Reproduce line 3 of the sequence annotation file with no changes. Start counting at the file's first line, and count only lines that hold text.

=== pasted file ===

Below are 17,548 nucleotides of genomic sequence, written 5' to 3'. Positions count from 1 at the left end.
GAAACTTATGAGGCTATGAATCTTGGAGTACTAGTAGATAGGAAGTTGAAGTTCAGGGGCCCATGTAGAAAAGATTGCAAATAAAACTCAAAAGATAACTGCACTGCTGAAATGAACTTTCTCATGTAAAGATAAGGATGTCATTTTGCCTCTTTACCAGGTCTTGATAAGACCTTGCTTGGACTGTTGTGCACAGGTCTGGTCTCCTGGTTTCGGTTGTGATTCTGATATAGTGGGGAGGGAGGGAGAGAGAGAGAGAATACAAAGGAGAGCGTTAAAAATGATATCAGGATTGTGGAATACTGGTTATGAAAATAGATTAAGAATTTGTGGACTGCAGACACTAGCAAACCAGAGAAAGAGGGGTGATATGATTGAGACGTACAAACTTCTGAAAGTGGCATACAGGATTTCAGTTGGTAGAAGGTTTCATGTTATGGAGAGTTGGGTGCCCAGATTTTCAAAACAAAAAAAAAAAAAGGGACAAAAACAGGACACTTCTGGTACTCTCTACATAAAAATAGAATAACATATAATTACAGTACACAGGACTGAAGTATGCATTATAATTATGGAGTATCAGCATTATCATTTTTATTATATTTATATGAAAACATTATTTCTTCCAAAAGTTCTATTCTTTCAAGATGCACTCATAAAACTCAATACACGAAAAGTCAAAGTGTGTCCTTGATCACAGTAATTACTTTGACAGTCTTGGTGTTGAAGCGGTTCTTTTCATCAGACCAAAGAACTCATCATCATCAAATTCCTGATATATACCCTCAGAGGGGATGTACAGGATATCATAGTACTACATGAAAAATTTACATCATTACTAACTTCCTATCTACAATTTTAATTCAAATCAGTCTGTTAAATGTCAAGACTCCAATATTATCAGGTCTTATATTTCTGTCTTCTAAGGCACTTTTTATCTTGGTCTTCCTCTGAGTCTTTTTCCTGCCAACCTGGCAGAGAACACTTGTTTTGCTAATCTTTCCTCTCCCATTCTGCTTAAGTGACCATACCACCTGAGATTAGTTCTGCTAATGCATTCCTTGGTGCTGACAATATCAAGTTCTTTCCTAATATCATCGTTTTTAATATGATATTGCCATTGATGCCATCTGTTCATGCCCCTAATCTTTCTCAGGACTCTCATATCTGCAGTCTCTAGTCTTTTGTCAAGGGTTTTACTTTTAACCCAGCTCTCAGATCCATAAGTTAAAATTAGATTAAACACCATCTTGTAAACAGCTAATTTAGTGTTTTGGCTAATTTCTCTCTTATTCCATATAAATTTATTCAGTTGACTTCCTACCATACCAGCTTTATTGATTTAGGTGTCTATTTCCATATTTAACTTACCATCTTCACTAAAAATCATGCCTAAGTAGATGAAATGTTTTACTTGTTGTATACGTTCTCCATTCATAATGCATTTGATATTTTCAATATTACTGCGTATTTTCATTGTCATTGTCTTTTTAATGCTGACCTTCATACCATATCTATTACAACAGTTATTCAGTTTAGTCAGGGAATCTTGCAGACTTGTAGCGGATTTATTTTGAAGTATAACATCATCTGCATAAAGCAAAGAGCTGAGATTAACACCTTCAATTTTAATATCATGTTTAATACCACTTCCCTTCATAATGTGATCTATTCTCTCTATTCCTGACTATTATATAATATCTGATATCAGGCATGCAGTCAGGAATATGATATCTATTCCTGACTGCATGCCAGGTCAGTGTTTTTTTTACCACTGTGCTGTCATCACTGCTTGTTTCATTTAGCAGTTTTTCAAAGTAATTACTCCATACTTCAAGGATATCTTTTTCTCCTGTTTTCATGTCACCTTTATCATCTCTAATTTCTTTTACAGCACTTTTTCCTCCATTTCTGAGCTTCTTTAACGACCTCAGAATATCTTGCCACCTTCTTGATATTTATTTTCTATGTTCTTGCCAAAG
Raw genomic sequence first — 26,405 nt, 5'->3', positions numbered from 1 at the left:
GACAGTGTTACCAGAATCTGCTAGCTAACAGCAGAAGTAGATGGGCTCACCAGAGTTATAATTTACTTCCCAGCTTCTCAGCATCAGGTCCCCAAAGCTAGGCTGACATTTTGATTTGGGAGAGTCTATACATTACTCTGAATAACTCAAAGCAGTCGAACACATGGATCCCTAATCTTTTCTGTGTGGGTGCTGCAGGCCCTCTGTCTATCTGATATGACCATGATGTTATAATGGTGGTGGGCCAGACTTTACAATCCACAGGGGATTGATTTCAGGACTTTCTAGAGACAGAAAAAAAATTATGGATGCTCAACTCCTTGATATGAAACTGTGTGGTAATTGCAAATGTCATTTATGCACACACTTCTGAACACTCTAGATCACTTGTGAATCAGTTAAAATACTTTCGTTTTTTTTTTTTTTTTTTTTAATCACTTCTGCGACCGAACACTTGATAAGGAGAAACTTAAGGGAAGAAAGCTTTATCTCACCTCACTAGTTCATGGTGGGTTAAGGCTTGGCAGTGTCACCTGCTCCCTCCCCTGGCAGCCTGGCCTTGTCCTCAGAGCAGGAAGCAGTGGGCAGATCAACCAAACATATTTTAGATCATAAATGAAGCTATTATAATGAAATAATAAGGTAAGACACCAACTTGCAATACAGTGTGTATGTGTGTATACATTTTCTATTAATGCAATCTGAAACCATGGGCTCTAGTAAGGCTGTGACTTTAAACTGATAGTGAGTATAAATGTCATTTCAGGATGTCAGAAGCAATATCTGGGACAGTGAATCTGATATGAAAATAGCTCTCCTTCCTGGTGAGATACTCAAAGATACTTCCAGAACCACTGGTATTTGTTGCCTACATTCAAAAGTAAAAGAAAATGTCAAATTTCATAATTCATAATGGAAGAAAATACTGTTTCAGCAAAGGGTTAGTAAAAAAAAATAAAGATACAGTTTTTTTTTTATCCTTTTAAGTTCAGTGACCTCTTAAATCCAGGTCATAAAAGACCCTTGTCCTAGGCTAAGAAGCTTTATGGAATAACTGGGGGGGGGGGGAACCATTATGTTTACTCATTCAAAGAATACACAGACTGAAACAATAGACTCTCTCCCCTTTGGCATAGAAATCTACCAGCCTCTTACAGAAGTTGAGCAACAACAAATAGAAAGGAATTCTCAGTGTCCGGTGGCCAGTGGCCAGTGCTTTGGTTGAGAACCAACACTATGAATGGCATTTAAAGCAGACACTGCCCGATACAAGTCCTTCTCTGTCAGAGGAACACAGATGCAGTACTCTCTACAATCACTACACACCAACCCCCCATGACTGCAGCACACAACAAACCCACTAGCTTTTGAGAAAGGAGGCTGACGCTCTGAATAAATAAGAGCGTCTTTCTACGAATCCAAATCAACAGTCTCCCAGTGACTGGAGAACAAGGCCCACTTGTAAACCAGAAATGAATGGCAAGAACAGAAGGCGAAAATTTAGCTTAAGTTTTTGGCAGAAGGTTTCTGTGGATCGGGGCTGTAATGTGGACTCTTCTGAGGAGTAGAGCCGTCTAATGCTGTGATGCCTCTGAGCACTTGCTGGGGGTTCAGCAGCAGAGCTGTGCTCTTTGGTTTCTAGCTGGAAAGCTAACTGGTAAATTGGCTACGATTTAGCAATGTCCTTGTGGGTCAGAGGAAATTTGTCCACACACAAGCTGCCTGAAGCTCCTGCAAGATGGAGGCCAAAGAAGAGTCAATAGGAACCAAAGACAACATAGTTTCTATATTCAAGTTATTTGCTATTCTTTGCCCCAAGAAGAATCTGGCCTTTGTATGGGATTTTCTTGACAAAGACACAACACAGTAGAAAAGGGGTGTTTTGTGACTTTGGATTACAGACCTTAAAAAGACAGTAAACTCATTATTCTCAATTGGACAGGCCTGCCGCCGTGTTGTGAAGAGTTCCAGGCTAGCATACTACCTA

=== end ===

Raw genomic sequence first — 26,405 nt, 5'->3', positions numbered from 1 at the left: